Hello all, it is that special time of year where shakespeares birthday is celebrated by many. I say time of year because it is unknown the exact date Shakespeare was born but many guess it is on April 23rd. It is this time though that we celebrate 454 years of Shakespeare. Many celebrations will take place all over the world, most famously in Stratford-Upon-Avon, the birthplace of Shakespeare. This community does a large celebration every year on the weekend closest to the 23rd. The event has many entertaining performances and really brings together locals as well as people traveling to the festivities. I know this post is short but I just wanted to make sure to write a small post about my favorite playwright’s birthday.
Hello! Today I am going to try and explain the most common types of meter as simply as I can.
Iambs (Iambic) is arguably the most used form of meter. An iamb is a foot that starts with an unaccented (or unstressed) syllable and ends with a stressed syllable. Iambs are commonly found in Shakespearean-style sonnets
Trochees (Trochiaic) are the opposite of iambs. A trochee will begin with a stressed syllable and end with an unstressed one.
Spondees are a kind of foot that have two stressed syllables. Spondees are not usually found to be the basis of a works meter but more as an irregular foot in specific lines. Spondees are great for repetitive exclamations for a dramatic effect as they put emphasis and feeling into the word repeated.
Pyrrhics are the opposite of a spondee. They have two unstressed syllables within a foot. Pyrrhics can sound very monotone and, like spondees, are not typically used as the base form of meter within a text.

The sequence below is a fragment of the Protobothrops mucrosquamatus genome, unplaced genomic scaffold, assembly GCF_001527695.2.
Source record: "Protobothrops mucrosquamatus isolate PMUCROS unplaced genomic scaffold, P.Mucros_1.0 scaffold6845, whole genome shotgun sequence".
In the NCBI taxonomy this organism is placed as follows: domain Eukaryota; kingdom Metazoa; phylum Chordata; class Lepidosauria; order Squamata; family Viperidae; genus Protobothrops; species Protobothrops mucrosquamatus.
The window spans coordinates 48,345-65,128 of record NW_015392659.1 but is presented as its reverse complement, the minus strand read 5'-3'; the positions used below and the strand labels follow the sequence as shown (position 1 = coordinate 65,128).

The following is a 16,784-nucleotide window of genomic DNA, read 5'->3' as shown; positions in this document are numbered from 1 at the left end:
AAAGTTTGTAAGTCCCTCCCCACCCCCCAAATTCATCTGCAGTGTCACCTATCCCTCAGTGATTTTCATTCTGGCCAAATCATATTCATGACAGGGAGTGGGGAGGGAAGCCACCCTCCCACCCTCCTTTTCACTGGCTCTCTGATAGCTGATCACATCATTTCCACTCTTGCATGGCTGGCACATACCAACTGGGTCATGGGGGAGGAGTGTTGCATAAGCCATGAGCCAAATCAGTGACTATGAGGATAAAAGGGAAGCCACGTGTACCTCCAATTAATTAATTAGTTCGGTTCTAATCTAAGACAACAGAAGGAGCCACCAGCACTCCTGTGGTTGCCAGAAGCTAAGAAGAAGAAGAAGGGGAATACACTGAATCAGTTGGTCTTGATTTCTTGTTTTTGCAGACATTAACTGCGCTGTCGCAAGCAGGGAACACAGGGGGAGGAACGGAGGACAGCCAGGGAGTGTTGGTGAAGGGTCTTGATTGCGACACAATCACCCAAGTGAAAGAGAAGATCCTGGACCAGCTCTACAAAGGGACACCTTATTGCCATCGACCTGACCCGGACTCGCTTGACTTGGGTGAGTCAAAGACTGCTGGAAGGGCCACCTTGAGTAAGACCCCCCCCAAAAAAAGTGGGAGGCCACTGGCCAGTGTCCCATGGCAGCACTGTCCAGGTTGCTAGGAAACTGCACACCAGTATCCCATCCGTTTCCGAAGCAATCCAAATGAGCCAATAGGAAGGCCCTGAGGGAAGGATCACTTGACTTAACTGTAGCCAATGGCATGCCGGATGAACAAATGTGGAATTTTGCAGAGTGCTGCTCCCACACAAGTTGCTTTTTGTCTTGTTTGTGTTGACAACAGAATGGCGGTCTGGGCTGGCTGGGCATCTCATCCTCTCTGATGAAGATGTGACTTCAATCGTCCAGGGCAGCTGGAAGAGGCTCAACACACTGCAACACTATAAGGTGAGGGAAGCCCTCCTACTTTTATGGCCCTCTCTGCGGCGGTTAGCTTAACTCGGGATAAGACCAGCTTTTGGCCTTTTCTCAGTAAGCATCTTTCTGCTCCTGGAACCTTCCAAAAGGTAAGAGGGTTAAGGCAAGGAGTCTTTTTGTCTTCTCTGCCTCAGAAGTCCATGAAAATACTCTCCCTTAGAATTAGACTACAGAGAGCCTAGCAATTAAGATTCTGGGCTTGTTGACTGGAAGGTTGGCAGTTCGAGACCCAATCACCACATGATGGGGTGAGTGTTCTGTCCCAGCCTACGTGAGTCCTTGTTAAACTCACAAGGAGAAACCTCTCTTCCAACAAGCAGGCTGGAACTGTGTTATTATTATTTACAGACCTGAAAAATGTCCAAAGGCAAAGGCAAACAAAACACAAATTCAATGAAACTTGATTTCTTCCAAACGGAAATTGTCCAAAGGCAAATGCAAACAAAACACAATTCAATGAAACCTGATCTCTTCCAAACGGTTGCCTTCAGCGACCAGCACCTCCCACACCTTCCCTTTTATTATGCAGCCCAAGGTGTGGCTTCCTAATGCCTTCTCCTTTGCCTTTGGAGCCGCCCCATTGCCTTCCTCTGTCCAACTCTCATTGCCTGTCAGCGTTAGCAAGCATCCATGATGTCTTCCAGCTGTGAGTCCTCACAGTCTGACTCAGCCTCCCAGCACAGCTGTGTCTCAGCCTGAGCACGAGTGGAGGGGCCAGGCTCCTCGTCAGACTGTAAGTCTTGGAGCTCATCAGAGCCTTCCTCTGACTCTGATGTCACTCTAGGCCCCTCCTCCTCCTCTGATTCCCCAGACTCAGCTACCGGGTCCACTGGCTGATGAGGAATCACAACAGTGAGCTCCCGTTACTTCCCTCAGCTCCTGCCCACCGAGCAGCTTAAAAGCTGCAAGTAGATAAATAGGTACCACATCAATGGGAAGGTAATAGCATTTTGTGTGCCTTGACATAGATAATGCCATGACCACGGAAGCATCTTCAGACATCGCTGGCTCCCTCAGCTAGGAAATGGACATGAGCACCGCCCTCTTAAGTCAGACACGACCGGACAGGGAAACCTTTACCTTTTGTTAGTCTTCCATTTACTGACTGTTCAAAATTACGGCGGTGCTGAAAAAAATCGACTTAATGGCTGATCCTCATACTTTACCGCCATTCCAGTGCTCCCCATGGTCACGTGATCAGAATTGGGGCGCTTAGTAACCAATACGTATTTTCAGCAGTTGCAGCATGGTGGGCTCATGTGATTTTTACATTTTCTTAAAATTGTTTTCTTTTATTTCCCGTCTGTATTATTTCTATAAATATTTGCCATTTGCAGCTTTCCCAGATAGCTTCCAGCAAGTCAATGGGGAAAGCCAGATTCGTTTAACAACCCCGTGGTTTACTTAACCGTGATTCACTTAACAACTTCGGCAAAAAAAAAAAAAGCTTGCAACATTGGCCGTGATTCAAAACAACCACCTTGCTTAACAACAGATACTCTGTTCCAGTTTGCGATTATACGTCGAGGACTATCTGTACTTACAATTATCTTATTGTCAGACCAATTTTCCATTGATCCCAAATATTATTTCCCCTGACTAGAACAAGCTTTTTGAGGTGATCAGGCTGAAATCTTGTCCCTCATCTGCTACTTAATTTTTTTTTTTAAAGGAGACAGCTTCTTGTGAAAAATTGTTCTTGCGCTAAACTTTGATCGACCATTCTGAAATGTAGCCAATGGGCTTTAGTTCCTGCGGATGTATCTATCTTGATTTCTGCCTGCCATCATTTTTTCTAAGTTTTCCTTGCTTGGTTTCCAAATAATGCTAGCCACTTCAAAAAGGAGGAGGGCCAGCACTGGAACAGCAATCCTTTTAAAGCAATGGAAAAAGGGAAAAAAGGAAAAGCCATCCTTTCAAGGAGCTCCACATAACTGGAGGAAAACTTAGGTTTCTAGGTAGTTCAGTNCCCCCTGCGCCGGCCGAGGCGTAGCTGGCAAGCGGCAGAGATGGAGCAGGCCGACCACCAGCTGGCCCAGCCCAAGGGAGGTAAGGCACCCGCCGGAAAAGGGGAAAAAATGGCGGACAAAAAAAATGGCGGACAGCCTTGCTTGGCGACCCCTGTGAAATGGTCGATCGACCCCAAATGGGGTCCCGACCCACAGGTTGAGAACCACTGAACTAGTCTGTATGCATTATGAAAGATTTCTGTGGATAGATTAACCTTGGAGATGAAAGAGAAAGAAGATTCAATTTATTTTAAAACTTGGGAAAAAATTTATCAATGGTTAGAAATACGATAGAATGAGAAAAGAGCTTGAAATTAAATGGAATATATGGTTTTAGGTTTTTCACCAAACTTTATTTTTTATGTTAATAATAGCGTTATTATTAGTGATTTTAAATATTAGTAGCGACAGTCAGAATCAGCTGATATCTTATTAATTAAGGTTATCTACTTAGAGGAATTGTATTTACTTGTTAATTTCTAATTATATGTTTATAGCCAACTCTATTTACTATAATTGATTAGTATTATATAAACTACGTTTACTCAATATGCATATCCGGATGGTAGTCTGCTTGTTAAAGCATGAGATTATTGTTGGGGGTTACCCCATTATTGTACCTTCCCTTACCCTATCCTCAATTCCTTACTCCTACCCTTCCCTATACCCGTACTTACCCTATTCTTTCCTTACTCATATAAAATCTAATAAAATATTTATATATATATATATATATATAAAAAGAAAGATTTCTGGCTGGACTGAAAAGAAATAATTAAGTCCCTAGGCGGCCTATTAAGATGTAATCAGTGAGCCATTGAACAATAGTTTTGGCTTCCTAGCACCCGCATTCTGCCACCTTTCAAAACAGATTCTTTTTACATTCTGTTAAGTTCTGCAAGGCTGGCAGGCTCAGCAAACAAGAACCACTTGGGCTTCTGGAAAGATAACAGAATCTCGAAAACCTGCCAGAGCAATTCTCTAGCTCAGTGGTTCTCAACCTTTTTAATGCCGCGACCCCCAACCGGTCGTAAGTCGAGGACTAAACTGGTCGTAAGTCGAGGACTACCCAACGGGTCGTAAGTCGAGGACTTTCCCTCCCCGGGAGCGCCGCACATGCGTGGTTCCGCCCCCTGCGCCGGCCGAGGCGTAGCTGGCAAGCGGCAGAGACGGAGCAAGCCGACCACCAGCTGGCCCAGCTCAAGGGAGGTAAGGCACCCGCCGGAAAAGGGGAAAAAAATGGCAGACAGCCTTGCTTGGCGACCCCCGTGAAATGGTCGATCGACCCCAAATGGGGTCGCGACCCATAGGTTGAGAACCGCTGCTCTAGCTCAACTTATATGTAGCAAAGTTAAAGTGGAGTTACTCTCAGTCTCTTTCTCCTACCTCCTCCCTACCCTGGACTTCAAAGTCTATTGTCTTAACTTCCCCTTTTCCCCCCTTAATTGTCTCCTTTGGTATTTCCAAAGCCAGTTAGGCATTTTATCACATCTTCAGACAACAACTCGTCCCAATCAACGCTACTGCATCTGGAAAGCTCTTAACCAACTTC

Now that we know the specific disyllable metrical types I will explain how you take these feet and create something like Iambic Pentameter. ____meter refers to how many feet are in a line of text. I hope many of you know the prefixes for numbers but I will go through some of them now for those who don’t.
One: Mono- Monometer: One foot per line of text (two syllables per line)
Two: Di- Dimeter: Two feet per line of text (four syllables per line)
Three: Tri- Trimeter: Three feet per line of text (six syllables per line)
Four: Tetra- Tetrameter: Four feet per line of text (eight syllables per line)
Five: Penta- Pentameter: Five feet per line of text (ten syllables per line)
Six: Hexa- Hexameter: Six feet per line of text (twelve syllables per line)
Seven: Hepta- Heptameter: Seven feet per line of text (fourteen syllables per line)
Now we can put these types of meter together with the foot types to create things like iambic pentameter. Iambic pentameter would equivillate to a line of five iambic feet, trochaic tetrameter would be four trochaic feet in a line and so on with any combination you can imagine.
This concludes my mini “meter types” lesson. I would like to create a post with more information, maybe explain some examples of the types of feet. If anyone has any requests for further explanation please comment.